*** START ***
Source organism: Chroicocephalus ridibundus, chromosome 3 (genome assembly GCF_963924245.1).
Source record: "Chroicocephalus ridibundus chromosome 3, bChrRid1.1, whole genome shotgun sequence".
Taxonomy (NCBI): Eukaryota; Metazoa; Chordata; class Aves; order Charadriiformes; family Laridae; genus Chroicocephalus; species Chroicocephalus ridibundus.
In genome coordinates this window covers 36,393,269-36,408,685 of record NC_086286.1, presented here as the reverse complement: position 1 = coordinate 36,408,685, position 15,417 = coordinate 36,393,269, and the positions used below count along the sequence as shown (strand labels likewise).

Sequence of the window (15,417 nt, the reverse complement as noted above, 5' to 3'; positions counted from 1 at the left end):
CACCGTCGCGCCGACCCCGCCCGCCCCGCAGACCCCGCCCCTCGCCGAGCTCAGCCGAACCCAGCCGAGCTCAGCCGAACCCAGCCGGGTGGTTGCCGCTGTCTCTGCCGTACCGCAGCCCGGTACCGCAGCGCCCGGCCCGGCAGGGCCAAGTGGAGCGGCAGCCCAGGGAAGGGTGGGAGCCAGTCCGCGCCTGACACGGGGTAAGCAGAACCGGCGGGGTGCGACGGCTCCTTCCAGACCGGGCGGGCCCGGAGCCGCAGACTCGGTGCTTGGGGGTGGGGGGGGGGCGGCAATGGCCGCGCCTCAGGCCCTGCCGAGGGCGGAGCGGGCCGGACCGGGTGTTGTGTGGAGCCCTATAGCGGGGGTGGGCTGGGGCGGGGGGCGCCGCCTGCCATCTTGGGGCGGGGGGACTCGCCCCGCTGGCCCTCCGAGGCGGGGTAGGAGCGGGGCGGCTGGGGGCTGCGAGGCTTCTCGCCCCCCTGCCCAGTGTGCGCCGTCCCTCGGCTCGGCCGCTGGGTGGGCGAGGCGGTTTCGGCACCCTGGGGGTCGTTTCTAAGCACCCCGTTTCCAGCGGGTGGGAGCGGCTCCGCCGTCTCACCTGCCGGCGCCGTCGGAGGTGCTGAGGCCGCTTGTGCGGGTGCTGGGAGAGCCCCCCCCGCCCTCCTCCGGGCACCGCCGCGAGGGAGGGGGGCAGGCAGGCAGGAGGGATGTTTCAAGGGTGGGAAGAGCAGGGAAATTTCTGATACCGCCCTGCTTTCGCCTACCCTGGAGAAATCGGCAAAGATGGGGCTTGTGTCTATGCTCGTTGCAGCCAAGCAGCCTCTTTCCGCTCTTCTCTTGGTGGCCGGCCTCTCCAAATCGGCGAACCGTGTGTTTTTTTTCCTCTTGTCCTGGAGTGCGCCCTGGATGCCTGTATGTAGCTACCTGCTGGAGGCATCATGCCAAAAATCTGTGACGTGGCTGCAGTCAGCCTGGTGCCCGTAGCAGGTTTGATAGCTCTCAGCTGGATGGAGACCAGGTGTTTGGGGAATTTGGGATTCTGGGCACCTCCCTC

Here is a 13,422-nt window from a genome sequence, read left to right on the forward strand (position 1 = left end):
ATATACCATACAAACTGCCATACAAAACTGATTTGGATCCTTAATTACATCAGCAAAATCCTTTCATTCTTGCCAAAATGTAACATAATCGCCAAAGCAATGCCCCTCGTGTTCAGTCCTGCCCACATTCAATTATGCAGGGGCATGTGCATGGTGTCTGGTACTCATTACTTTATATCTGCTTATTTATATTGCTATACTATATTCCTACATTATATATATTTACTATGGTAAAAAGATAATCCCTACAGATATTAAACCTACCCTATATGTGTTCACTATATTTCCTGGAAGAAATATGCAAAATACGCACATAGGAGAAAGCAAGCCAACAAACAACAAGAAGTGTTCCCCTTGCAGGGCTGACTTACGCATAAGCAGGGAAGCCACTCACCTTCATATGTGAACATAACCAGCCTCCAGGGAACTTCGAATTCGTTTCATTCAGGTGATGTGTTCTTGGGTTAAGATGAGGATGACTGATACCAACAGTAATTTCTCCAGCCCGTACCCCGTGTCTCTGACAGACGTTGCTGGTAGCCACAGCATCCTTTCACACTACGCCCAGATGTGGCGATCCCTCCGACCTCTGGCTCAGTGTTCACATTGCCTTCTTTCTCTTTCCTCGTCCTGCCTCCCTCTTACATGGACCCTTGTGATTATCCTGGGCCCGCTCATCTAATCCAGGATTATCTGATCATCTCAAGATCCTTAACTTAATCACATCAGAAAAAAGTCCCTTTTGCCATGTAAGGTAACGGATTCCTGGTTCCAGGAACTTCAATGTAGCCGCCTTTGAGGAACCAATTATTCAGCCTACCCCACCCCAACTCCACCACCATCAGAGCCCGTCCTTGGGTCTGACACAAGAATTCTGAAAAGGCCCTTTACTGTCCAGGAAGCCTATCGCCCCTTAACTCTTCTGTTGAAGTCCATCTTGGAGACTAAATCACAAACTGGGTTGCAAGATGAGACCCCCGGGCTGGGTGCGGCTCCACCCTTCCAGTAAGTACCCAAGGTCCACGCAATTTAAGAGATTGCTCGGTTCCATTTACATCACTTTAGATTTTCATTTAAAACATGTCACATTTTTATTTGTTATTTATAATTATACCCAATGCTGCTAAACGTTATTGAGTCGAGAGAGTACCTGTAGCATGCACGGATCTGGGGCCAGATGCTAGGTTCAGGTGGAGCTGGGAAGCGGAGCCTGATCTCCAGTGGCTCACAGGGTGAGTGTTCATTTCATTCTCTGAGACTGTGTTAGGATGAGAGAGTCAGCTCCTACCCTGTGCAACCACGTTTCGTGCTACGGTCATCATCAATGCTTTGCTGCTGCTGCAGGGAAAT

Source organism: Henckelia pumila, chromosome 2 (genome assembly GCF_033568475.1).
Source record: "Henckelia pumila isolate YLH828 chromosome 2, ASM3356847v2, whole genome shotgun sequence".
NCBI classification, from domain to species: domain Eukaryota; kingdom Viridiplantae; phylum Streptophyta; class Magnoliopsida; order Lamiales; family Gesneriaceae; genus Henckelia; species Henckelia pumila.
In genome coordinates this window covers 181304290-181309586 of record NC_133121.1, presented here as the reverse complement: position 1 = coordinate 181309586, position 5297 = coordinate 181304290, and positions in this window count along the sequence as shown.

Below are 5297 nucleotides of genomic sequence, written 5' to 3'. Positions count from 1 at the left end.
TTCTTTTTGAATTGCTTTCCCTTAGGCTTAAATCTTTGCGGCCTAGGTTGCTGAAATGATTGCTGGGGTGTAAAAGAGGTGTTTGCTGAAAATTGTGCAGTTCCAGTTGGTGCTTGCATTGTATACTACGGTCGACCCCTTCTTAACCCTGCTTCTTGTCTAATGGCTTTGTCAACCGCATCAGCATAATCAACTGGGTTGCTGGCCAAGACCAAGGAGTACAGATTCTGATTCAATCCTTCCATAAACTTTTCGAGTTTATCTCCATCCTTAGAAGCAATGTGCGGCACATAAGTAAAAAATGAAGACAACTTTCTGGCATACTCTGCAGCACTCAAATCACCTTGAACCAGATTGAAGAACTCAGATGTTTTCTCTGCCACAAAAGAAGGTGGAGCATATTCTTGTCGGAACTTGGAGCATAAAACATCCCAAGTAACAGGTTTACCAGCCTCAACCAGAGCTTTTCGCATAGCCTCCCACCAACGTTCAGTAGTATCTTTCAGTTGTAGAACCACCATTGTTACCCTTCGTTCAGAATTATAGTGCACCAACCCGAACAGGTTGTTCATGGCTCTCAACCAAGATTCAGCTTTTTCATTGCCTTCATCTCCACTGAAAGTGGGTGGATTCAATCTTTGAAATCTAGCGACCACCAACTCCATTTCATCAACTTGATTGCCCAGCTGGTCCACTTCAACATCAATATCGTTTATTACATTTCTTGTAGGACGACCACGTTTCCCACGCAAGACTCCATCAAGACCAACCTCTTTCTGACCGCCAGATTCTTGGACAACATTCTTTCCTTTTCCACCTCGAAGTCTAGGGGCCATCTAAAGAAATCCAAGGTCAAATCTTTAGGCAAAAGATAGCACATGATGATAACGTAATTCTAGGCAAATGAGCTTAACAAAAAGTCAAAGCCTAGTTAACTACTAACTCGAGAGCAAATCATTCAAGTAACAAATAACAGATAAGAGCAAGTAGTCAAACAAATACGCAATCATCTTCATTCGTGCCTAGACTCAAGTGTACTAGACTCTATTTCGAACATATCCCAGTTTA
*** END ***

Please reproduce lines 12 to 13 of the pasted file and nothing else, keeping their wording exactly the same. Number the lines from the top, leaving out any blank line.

In genome coordinates this window covers 181304290-181309586 of record NC_133121.1, presented here as the reverse complement: position 1 = coordinate 181309586, position 5297 = coordinate 181304290, and positions in this window count along the sequence as shown.

Below are 5297 nucleotides of genomic sequence, written 5' to 3'. Positions count from 1 at the left end.